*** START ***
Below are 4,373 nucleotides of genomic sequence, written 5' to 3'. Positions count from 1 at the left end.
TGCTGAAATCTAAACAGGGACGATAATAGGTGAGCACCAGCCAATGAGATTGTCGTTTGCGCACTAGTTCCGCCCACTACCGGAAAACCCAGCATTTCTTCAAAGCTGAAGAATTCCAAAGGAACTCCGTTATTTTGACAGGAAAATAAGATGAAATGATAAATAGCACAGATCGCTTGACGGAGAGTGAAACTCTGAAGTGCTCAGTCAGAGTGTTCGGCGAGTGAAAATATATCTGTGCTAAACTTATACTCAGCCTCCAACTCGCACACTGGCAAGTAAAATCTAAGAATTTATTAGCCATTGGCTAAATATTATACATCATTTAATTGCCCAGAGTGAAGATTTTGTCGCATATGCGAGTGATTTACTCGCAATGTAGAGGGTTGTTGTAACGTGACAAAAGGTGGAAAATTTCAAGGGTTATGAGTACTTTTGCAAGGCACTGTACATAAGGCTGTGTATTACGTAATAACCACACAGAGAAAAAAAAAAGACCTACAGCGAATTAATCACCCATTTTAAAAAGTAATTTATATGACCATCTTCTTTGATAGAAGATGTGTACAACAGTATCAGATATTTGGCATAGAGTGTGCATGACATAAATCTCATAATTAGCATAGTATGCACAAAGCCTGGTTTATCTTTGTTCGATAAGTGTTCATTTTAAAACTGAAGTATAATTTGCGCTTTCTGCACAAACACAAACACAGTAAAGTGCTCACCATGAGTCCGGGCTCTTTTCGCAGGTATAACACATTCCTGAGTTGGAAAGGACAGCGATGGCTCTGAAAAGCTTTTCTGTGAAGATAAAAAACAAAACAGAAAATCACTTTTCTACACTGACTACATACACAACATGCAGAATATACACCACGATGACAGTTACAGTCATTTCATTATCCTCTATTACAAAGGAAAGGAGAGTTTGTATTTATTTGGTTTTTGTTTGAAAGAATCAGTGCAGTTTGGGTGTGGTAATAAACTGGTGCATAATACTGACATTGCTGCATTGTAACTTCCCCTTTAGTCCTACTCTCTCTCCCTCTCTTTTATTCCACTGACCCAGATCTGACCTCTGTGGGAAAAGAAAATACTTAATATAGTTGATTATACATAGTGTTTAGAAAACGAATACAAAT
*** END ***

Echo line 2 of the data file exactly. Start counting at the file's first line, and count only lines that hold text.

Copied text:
TGCTGAAATCTAAACAGGGACGATAATAGGTGAGCACCAGCCAATGAGATTGTCGTTTGCGCACTAGTTCCGCCCACTACCGGAAAACCCAGCATTTCTTCAAAGCTGAAGAATTCCAAAGGAACTCCGTTATTTTGACAGGAAAATAAGATGAAATGATAAATAGCACAGATCGCTTGACGGAGAGTGAAACTCTGAAGTGCTCAGTCAGAGTGTTCGGCGAGTGAAAATATATCTGTGCTAAACTTATACTCAGCCTCCAACTCGCACACTGGCAAGTAAAATCTAAGAATTTATTAGCCATTGGCTAAATATTATACATCATTTAATTGCCCAGAGTGAAGATTTTGTCGCATATGCGAGTGATTTACTCGCAATGTAGAGGGTTGTTGTAACGTGACAAAAGGTGGAAAATTTCAAGGGTTATGAGTACTTTTGCAAGGCACTGTACATAAGGCTGTGTATTACGTAATAACCACACAGAGAAAAAAAAAAGACCTACAGCGAATTAATCACCCATTTTAAAAAGTAATTTATATGACCATCTTCTTTGATAGAAGATGTGTACAACAGTATCAGATATTTGGCATAGAGTGTGCATGACATAAATCTCATAATTAGCATAGTATGCACAAAGCCTGGTTTATCTTTGTTCGATAAGTGTTCATTTTAAAACTGAAGTATAATTTGCGCTTTCTGCACAAACACAAACACAGTAAAGTGCTCACCATGAGTCCGGGCTCTTTTCGCAGGTATAACACATTCCTGAGTTGGAAAGGACAGCGATGGCTCTGAAAAGCTTTTCTGTGAAGATAAAAAACAAAACAGAAAATCACTTTTCTACACTGACTACATACACAACATGCAGAATATACACCACGATGACAGTTACAGTCATTTCATTATCCTCTATTACAAAGGAAAGGAGAGTTTGTATTTATTTGGTTTTTGTTTGAAAGAATCAGTGCAGTTTGGGTGTGGTAATAAACTGGTGCATAATACTGACATTGCTGCATTGTAACTTCCCCTTTAGTCCTACTCTCTCTCCCTCTCTTTTATTCCACTGACCCAGATCTGACCTCTGTGGGAAAAGAAAATACTTAATATAGTTGATTATACATAGTGTTTAGAAAACGAATACAAAT